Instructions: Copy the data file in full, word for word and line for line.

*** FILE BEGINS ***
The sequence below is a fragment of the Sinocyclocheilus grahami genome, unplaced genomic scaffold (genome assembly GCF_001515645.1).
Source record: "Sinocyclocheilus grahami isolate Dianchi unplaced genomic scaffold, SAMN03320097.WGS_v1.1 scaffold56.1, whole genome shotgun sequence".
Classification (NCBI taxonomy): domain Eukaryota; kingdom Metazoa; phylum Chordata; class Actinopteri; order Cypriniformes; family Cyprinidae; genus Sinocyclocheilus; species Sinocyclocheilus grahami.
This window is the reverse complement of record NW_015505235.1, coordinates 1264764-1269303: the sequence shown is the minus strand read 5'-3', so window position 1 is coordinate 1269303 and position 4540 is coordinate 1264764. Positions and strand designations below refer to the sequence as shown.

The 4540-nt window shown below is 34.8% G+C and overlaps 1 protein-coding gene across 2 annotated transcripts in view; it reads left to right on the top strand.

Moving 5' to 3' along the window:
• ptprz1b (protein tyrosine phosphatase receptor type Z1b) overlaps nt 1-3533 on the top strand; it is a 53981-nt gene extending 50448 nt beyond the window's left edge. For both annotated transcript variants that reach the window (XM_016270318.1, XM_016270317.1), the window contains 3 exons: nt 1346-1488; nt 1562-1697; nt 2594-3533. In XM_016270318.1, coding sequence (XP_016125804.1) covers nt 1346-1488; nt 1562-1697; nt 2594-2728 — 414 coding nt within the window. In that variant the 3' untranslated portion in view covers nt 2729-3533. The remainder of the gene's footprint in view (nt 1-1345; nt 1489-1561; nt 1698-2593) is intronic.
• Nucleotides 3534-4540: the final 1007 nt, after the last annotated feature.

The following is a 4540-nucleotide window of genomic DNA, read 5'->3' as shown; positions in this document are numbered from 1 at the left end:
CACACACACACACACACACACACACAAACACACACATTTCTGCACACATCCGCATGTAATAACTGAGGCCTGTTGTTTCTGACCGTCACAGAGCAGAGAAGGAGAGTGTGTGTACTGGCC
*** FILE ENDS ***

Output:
The sequence below is a fragment of the Sinocyclocheilus grahami genome, unplaced genomic scaffold (genome assembly GCF_001515645.1).
Source record: "Sinocyclocheilus grahami isolate Dianchi unplaced genomic scaffold, SAMN03320097.WGS_v1.1 scaffold56.1, whole genome shotgun sequence".
Classification (NCBI taxonomy): domain Eukaryota; kingdom Metazoa; phylum Chordata; class Actinopteri; order Cypriniformes; family Cyprinidae; genus Sinocyclocheilus; species Sinocyclocheilus grahami.
This window is the reverse complement of record NW_015505235.1, coordinates 1264764-1269303: the sequence shown is the minus strand read 5'-3', so window position 1 is coordinate 1269303 and position 4540 is coordinate 1264764. Positions and strand designations below refer to the sequence as shown.

The 4540-nt window shown below is 34.8% G+C and overlaps 1 protein-coding gene across 2 annotated transcripts in view; it reads left to right on the top strand.

Moving 5' to 3' along the window:
• ptprz1b (protein tyrosine phosphatase receptor type Z1b) overlaps nt 1-3533 on the top strand; it is a 53981-nt gene extending 50448 nt beyond the window's left edge. For both annotated transcript variants that reach the window (XM_016270318.1, XM_016270317.1), the window contains 3 exons: nt 1346-1488; nt 1562-1697; nt 2594-3533. In XM_016270318.1, coding sequence (XP_016125804.1) covers nt 1346-1488; nt 1562-1697; nt 2594-2728 — 414 coding nt within the window. In that variant the 3' untranslated portion in view covers nt 2729-3533. The remainder of the gene's footprint in view (nt 1-1345; nt 1489-1561; nt 1698-2593) is intronic.
• Nucleotides 3534-4540: the final 1007 nt, after the last annotated feature.

The following is a 4540-nucleotide window of genomic DNA, read 5'->3' as shown; positions in this document are numbered from 1 at the left end:
CACACACACACACACACACACACACAAACACACACATTTCTGCACACATCCGCATGTAATAACTGAGGCCTGTTGTTTCTGACCGTCACAGAGCAGAGAAGGAGAGTGTGTGTACTGGCC